“Fundamental Comics,” a monthly editorial series that introduces readers to comics, graphic novels, and manga that have been impactful to the sequential art medium and the comic book industry on a foundational level. Each month, a new essay will examine a familiar or less-known title through an in-depth analysis, exploring the history of the title, significant themes, and context for the title’s popularity since it was first released.
The Weatherman is wonderfully bonkers. Sometimes, it’s a gonzo satire right out of Philip K. Dick’s mind, and, other times, it’s an action-packed free-for-all.
Even though I missed Issue #3, here I am reading Issue #4 of Punk Mambo, and Cullen Bunn is such a great writer that I don’t feel lost. What happened in the last issue? Punk Mambo got her ass whooped. Mambo is all punk, from outfit to attitude. She also practices voodoo magic, and a not-so-nice enemy is attempting to collect all of the LOA for himself. The LOA are the sort of spirits that give Mambo a large element of her magic capabilities.
I spent the last hour catching up on Brian Wood’s Aliens saga, reading from Aliens: Defiance Volume 2 through Aliens: Resistance and now the first issue of Aliens: Rescue.
After spending the last story arc hopping through time and multiple universes and being introduced to some pretty esoteric and abstract world building, we jump back to the present, following Father Wilfred and Dr. Xu as they meet for the first time.
Between this issue and the last, the world of Joe Golem has somersaulted and ended upside down for good. There’s no going back. These issues were like the bullet to the head of Joe. In a way, it’s heroic - the re-birth of something greater to fight evil - but, at the same time, it’s deeply sad and almost tragic. I think anyone who has been reading the series knew this was eventually going to happen, but, as it was finally happening, my emotions were greatly conflicted.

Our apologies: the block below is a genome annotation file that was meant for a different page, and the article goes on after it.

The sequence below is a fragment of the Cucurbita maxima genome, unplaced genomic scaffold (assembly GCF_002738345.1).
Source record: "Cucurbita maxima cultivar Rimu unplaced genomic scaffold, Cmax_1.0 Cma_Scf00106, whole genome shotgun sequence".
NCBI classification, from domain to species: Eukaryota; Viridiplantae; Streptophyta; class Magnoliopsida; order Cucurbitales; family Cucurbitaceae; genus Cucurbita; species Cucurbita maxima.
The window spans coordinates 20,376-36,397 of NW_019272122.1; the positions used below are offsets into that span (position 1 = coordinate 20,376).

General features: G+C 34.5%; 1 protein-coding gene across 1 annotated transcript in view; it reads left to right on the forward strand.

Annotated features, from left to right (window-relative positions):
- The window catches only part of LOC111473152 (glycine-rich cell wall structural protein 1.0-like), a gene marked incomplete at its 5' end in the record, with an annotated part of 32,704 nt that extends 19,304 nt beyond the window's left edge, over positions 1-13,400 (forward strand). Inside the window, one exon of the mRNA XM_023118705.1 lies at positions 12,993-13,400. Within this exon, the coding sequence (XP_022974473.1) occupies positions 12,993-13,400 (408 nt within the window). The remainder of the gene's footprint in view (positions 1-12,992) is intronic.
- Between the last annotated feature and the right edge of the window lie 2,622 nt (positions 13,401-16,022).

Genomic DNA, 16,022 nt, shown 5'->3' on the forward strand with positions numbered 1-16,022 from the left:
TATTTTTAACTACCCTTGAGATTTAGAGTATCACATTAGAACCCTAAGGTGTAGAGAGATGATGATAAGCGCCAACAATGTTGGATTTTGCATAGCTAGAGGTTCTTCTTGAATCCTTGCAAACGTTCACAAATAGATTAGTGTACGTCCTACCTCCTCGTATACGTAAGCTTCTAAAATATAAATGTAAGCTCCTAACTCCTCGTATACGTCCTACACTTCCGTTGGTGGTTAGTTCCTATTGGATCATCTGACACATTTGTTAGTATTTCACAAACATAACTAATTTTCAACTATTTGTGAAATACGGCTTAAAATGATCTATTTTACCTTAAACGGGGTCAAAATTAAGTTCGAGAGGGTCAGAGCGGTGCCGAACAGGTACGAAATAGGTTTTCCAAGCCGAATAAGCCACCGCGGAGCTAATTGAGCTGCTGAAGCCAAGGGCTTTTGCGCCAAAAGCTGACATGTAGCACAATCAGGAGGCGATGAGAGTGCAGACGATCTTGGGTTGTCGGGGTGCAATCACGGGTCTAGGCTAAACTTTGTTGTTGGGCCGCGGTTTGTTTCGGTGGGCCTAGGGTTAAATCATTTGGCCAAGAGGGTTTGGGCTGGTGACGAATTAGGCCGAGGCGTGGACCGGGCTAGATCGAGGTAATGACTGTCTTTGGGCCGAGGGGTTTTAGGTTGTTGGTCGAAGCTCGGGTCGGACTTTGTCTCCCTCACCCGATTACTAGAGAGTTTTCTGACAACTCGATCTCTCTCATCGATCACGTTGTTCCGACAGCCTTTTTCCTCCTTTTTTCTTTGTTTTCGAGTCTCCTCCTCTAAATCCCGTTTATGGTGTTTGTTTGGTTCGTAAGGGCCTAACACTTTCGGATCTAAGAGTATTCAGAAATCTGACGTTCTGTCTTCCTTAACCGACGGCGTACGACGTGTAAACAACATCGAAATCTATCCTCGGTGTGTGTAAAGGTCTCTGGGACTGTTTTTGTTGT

I have to admit that every time I see Cullen Bunn’s name on a series, I get excited. Here, he’s writing with Kyle Strahm who, up until this point, has been more of an artist working on series like Hack/Slash and Spread. Bunn is one of the best horror writers in comics right now, writing for almost every major publisher and going where the stories or collaborations take him. He’s such a freaking nerd about world building and lore that every one of his stories feels like they extend far beyond the reaches of the characters. He’s prolific and consistently wonderful.
Jeff Lemire has been spinning the meta storylines of Black Hammer for a couple of years now. They spin this way and that, presenting alternate histories (Black Hammer ’45), science fiction tales (Doctor Star and The Kingdom of Lost Tomorrows and The Quantum Age), horror (Cthu-Louise), and tales of villains (Sherlock Frankenstein). All of these stories revolve around the central story of a group of Golden Age superheroes who mysteriously transported to a barn where they are forced to hide their super-powered selves to fit in. Along came a new Black Hammer, Black Hammer’s daughter, and those heroes were taken on a spin around a sort of storytelling multi-verse. (That paragraph was for all of the DC readers that may have popped over for the Justice League element. For everyone else, if you don’t know who the Justice League is, then what are you doing?)
I first came across Jason Aaron’s name from his run on Thor, and, oh my, what a run it has been. He really knows how to spin a yarn, so when I saw his name on a science fiction series, a small portion of me shrieked for joy. Here, he’s writing with Dennis Hallum who has been working with Marvel for just shy of ten years. I don’t know his work as well, but so far so good.
We’re back in outer space. I’ve been watching every month (even every week) for a new issue of The Weatherman. It is one of the juiciest series being published. It might be because I’m an enormous fan of this kind of science fiction - the kind that’s completely gonzo and embraces it. The kind that Philip K. Dick wrote, or the kind Hunter S. Thompson might write if he wrote science fiction.